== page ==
Long-term-care facility outbreaks apparently decreasing

Monoclonal antibodies shortage over

The largest COVID-19 outbreak in a long-term-care facility on the North Olympic Peninsula since August has had no new cases since Sept. 26 and if a second round of testing with no positives is completed, it will be considered to be over.

Dr. Allison Berry, health officer for Clallam and Jefferson counties, said Wednesday that the outbreak, which began in August in Clallam County, at its peak had 36 residents with COVID-19. One week of negative testing has been done. If the next week’s round of testing is negative, then the outbreak will be considered to be at an end.

Four people died during that outbreak.

The most recent outbreak in a long-term care facility has 13 confirmed cases, with no new cases since the weekend. Another facility has reported seven cases and another, six cases.

One other facility has had only one confirmed case. It is considered an outbreak because, if the means of transmission isn’t apparent, “we figure there’s a source in the facility that we don’t know about,” Berry said.

No fatalities from the disease have been reported at these four facilities, Berry said.

All the long-term-care facility outbreaks at present are in Clallam County; none are in Jefferson County.

Berry does not identify the long-term-care facilities, or other businesses, with outbreaks unless it is considered necessary for conducting contact tracing.

Monoclonial antibodies

A shortage of monoclonal antibodies is over.

Monoclonial antibodies is one of the treatments used to treat people with COVID-19 who are at risk of developing severe disease.

A temporary national shortage of about three weeks has ended because the state has caught up and demand in Clallam County has decreased, Berry said. Residents of long-term-care facilities who have been exposed to the virus are being treated with them as the county works with Jim’s Pharmacy to bring in the medicine, she added.

“We’ve seen a lot of success in stemming outbreaks” in long-term-care facilities using monoclonial antibodies, Berry said.

COVID-19 outbreaks in schools have led to forced school closures in Pierce, Kittitas and Grays Harbor counties, according to state Superintendent Chris Reykdal, but Berry does not foresee that as likely in Clallam or Jefferson counties.

Three incidences of transmission have been reported in Clallam County public schools, she said.

“We have not seen widespread transmission in Clallam County schools,” Berry said.

Brinnon in Jefferson County had nine students reported infected with COVID-19 earlier this month in what was called a cluster rather than an outbreak because the students had multiple overlaps in interactions in and out of school between family and friends.

Investigation traced most transmission to the long bus rides necessary for the students in the rural school.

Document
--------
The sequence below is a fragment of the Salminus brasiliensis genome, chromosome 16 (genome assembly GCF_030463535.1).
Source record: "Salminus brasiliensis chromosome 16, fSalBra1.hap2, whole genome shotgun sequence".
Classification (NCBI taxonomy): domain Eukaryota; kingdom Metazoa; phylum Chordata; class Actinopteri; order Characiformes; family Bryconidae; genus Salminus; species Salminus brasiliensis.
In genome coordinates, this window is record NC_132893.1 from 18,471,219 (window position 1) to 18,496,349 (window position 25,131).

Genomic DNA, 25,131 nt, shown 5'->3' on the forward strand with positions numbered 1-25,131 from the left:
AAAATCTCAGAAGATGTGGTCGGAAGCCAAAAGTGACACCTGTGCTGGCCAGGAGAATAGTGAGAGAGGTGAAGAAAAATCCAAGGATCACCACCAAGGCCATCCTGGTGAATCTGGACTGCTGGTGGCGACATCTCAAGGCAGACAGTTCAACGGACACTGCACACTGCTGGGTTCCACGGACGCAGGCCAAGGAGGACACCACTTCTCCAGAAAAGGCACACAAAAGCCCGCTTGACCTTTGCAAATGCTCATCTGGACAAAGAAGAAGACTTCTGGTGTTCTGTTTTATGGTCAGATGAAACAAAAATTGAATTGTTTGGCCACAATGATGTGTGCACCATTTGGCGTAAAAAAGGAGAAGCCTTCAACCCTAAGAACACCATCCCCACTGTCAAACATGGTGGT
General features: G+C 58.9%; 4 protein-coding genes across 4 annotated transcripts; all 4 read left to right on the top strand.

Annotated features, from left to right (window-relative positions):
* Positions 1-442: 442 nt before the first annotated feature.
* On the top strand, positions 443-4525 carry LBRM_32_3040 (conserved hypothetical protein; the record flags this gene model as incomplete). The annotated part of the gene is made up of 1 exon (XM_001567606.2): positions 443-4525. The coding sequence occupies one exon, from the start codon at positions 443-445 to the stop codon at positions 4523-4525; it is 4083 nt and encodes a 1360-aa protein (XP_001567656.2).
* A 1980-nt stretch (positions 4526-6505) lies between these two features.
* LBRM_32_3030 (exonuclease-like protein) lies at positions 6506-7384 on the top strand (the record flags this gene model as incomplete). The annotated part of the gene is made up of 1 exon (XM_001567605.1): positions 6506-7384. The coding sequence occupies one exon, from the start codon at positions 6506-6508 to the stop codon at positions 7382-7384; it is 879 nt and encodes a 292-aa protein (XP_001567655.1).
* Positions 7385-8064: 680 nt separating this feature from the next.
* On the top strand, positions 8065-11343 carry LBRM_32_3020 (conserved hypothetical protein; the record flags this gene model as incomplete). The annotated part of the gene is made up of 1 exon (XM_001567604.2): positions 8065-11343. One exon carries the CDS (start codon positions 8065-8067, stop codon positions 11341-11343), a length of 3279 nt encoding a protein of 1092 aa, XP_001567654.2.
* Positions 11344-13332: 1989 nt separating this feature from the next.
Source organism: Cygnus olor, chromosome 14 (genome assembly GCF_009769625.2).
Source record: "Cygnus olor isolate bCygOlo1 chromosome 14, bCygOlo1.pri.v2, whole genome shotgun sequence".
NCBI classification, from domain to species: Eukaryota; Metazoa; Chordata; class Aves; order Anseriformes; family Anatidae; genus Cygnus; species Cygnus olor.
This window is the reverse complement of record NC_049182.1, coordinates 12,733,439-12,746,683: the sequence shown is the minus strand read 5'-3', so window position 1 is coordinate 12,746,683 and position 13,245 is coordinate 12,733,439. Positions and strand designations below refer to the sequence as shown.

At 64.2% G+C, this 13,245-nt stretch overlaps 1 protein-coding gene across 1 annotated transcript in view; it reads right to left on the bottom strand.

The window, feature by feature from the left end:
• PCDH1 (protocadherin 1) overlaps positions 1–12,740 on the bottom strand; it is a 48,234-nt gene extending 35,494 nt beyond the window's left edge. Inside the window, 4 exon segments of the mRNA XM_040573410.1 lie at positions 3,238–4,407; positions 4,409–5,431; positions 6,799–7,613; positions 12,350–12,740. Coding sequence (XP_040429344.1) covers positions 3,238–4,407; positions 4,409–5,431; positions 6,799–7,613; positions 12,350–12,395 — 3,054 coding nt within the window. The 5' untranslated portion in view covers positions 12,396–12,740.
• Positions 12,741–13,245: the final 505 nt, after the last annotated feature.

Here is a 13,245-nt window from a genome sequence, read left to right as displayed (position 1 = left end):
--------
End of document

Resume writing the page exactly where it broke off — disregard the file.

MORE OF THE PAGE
“What all the staff did was fantastic but they couldn’t control transmission on buses,” Berry said.

No new cases have been reported since the first round of negative testing was completed Friday. One more week of negative testing and the cluster will be determined to be resolved.

No new cases were reported at the Clallam Bay Corrections Center.

Nineteen more cases of COVID-19 were reported in Clallam County on Wednesday, bringing the number of cases in the county since the pandemic began to 4,562. The case rate is at 512 per 100,100 for the past two weeks, which is down from the case rate of 530 per 100,000 population for the past two weeks as of Tuesday. Seven people are hospitalized, five at Olympic Medical Center in Port Angeles and two at hospitals outside the county, Berry said.

Two more cases were reported in Jefferson County on Wednesday. One is hospitalized.

Total deaths since the pandemic began are 53 in Clallam County and 16 in Jefferson County.

“We are glad to see the numbers coming down,” Berry said. “Clallam is improving” along with Jefferson, “but more slowly.”

She explained the difference in the two counties by noting Jefferson’s higher vaccination rate and that health officials are “seeing less compliance with protocol,” in Clallam County, “especially on the West End.”

Booster shots

For the population at large, mass-vaccination clinics for Pfizer booster shots will be occurring in both counties. While appointments can be made online, there are phone numbers to call for help, too: 360-417-2430 in Clallam County and 360-344-9791 in Jefferson County.

Those who received Pfizer shots earlier this year or in late 2020 — and are older than 65 or work in a high-risk setting such as a school, grocery store or health care facility, or have an underlying medical condition — are eligible for a booster.

Clallam County’s booster clinic at Port Angeles High School, 304 E. Park Ave., is from 9 a.m. to 1:30 p.m. Saturday. Appointments can be made here.

In Jefferson County, Saturday clinics from 9 a.m. to 1 p.m. and from 1 p.m. to 4 p.m. at Blue Heron Middle School, 3939 San Juan Ave. in Port Townsend, have waiting lists. Appointments can be made here.

Pharmacies and some primary care clinics also offer the Pfizer booster in both counties.

On Oct. 23, another clinic is planned at Quilcene School, 294715 U.S. Highway 101, Quilcene, with appointments made here. That clinic will be open from 9 a.m. to noon and from 1 p.m. to 4 p.m.

People should bring hard copies of their vaccination cards to booster appointments. If one needs a duplicate, it can be obtained online at wa.myir.net.

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Executive Editor Leah Leach can be reached at 360-417-3530 or at lleach@peninsuladailynews.com.

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